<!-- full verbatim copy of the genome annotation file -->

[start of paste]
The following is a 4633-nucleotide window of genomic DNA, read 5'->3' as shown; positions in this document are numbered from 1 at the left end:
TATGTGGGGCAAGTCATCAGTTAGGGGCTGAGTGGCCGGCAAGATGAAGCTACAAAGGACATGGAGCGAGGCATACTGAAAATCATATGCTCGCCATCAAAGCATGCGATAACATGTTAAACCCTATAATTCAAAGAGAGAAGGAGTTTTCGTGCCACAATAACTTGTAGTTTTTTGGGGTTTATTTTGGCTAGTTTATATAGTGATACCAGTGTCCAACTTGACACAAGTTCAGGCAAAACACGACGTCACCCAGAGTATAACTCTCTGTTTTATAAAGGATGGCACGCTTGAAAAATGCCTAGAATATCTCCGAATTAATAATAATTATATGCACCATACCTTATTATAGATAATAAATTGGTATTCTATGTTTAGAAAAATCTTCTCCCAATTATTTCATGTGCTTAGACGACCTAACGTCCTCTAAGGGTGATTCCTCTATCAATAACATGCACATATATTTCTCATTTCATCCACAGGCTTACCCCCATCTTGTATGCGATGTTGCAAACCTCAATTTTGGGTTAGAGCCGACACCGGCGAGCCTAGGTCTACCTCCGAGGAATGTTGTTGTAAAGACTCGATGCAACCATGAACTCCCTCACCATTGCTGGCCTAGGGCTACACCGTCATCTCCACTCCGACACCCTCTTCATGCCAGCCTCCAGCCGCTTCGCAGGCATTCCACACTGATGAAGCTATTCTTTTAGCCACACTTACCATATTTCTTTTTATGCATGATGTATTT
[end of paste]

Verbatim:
The following is a 4633-nucleotide window of genomic DNA, read 5'->3' as shown; positions in this document are numbered from 1 at the left end:
TATGTGGGGCAAGTCATCAGTTAGGGGCTGAGTGGCCGGCAAGATGAAGCTACAAAGGACATGGAGCGAGGCATACTGAAAATCATATGCTCGCCATCAAAGCATGCGATAACATGTTAAACCCTATAATTCAAAGAGAGAAGGAGTTTTCGTGCCACAATAACTTGTAGTTTTTTGGGGTTTATTTTGGCTAGTTTATATAGTGATACCAGTGTCCAACTTGACACAAGTTCAGGCAAAACACGACGTCACCCAGAGTATAACTCTCTGTTTTATAAAGGATGGCACGCTTGAAAAATGCCTAGAATATCTCCGAATTAATAATAATTATATGCACCATACCTTATTATAGATAATAAATTGGTATTCTATGTTTAGAAAAATCTTCTCCCAATTATTTCATGTGCTTAGACGACCTAACGTCCTCTAAGGGTGATTCCTCTATCAATAACATGCACATATATTTCTCATTTCATCCACAGGCTTACCCCCATCTTGTATGCGATGTTGCAAACCTCAATTTTGGGTTAGAGCCGACACCGGCGAGCCTAGGTCTACCTCCGAGGAATGTTGTTGTAAAGACTCGATGCAACCATGAACTCCCTCACCATTGCTGGCCTAGGGCTACACCGTCATCTCCACTCCGACACCCTCTTCATGCCAGCCTCCAGCCGCTTCGCAGGCATTCCACACTGATGAAGCTATTCTTTTAGCCACACTTACCATATTTCTTTTTATGCATGATGTATTT